I look great in the High Street store under the halogen lighting--freshly ironed, richly colored, and with a snazzy design. I attract the attention of a fashionably dressed buyer who buys me with a casual swipe of a credit card.
Now I am one of many t-shirts in my owner’s closet, each with a lifestory similar to mine. I get worn now and then. And I am put into the washing machine just after one wearing, so I am not even really dirty. Lots of water and detergent is used to clean me and then I use even more energy when dried by the clothes dryer. In fact, 80% of my environmental impact occurs while laundering and drying me. I shed lots of my cotton fibers in the dryer and get worn out pretty quickly as a result. When my owner thinks that I look outdated, I am thrown into the garbage can, which will be dumped eventually into a landfill. If I am lucky to be buried in some moist dirt, I will biodegrade in about six months or so and complete my journey back to the Earth, but since I am in a landfill with lots of other stuff, I’ll have to wait much longer. . .
Not so long ago, I was just a cotton seedling, but I have seen so much in my lifecycle, passed under so many nimble and weary fingers, and traveled so far that I can scarcely remember my birth in the field back under the blazing Indian sun.
I must admit, I had not expected my T-shirt to have such a soiled past. Now, I look at all my clothing from a different perspective, a better informed one. From intensive water usage, to soil degradation, to loss of biodiversity, to the pesticides, bleaches and dyes tainting the water, and the suffering of the people involved in the production of the shirt, paid slavish wages in inhumane working conditions—all of this is spun into the threads of such an unassuming piece of clothing.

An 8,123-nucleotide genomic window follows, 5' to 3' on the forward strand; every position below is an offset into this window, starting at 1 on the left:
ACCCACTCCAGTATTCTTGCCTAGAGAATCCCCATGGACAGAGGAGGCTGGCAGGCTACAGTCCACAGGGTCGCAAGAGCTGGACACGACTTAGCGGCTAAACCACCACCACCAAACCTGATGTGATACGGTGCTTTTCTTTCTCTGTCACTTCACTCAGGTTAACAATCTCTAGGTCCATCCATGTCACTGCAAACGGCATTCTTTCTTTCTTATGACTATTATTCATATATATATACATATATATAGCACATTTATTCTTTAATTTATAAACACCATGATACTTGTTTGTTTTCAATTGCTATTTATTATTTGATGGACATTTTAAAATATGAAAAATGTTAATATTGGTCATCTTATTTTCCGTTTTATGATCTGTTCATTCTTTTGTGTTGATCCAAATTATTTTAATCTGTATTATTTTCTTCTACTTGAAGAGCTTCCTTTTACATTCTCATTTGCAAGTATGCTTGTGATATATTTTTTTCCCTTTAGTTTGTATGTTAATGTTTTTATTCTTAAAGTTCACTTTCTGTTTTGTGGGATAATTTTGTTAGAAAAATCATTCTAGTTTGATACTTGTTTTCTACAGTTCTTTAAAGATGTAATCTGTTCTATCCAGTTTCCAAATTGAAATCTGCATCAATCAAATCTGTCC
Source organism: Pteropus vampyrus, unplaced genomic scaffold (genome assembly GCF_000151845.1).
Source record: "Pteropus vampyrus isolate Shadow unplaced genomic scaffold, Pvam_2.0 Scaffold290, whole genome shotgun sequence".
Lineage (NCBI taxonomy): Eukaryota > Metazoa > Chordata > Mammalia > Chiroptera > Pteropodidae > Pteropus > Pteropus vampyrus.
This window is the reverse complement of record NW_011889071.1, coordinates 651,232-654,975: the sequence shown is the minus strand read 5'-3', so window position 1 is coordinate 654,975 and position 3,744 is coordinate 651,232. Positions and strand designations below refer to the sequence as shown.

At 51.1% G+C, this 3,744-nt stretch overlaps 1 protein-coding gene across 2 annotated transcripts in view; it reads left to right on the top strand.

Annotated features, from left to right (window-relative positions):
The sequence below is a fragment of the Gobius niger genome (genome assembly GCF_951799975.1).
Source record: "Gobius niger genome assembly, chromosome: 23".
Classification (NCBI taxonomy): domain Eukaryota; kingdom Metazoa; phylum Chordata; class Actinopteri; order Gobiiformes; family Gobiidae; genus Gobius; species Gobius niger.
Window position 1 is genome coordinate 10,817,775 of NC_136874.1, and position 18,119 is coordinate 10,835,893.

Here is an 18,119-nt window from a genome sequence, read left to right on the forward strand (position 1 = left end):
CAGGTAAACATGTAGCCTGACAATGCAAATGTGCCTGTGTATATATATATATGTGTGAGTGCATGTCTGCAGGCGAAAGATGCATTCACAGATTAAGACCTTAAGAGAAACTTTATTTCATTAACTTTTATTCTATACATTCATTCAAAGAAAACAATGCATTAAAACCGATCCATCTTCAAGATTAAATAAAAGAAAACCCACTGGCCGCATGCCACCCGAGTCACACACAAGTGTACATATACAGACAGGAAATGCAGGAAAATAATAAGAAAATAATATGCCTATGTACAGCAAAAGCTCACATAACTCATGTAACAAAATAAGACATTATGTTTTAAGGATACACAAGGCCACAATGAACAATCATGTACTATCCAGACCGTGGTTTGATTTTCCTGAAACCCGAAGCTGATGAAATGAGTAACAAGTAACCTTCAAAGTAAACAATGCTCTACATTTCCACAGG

The fantastic news is that there is quite a lot we can do as conscious consumers. Buying second hand or swapping between friends instantly saves the earth’s resources and opts out of unfair labor practices. When making new purchases, buying organic and fair trade clothing supports sustainable agriculture and ensures that the people involved in making our clothing are paid a living wage and work in fair conditions. And because most of our clothing’s environmental impact occurs while in our care—laundering our clothing only when necessary, in cool water, using environmentally friendly cleaning products, and line drying whenever possible (I am able to do it year round despite living in a cool climate because we have a covered place to dry our clothes) will make an enormous positive impact. Donating or repurposing old clothing instead of throwing it away will keep clothes out of our landfills.
The cotton T-shirt’s lifecycle reveals a heavy environmental toll, loss of biodiversity, and serious human rights issues. I am glad to know that the story of the humble T-shirt need not be so seamy—we all have the power to rewrite its memoirs and weave in justice for the planet, people and animals into the fabric of informed everyday choices.